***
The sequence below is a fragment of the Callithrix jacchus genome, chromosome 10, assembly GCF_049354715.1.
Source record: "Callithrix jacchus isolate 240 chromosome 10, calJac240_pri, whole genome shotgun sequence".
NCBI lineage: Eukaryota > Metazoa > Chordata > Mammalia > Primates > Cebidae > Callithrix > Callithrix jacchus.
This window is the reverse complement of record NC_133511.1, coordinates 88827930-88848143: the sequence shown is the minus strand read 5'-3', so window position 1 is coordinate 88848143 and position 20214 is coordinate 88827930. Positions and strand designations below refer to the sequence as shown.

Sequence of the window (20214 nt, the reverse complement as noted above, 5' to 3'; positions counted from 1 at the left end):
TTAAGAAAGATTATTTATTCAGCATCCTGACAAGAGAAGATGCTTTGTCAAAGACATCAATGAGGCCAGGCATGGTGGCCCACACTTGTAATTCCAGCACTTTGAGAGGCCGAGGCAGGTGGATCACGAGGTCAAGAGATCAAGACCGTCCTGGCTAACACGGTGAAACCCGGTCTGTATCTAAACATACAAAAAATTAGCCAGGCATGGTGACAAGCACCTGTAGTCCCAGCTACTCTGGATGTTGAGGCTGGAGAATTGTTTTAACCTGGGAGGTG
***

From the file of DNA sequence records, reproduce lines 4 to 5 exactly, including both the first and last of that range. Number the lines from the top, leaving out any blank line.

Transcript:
This window is the reverse complement of record NC_133511.1, coordinates 88827930-88848143: the sequence shown is the minus strand read 5'-3', so window position 1 is coordinate 88848143 and position 20214 is coordinate 88827930. Positions and strand designations below refer to the sequence as shown.

Sequence of the window (20214 nt, the reverse complement as noted above, 5' to 3'; positions counted from 1 at the left end):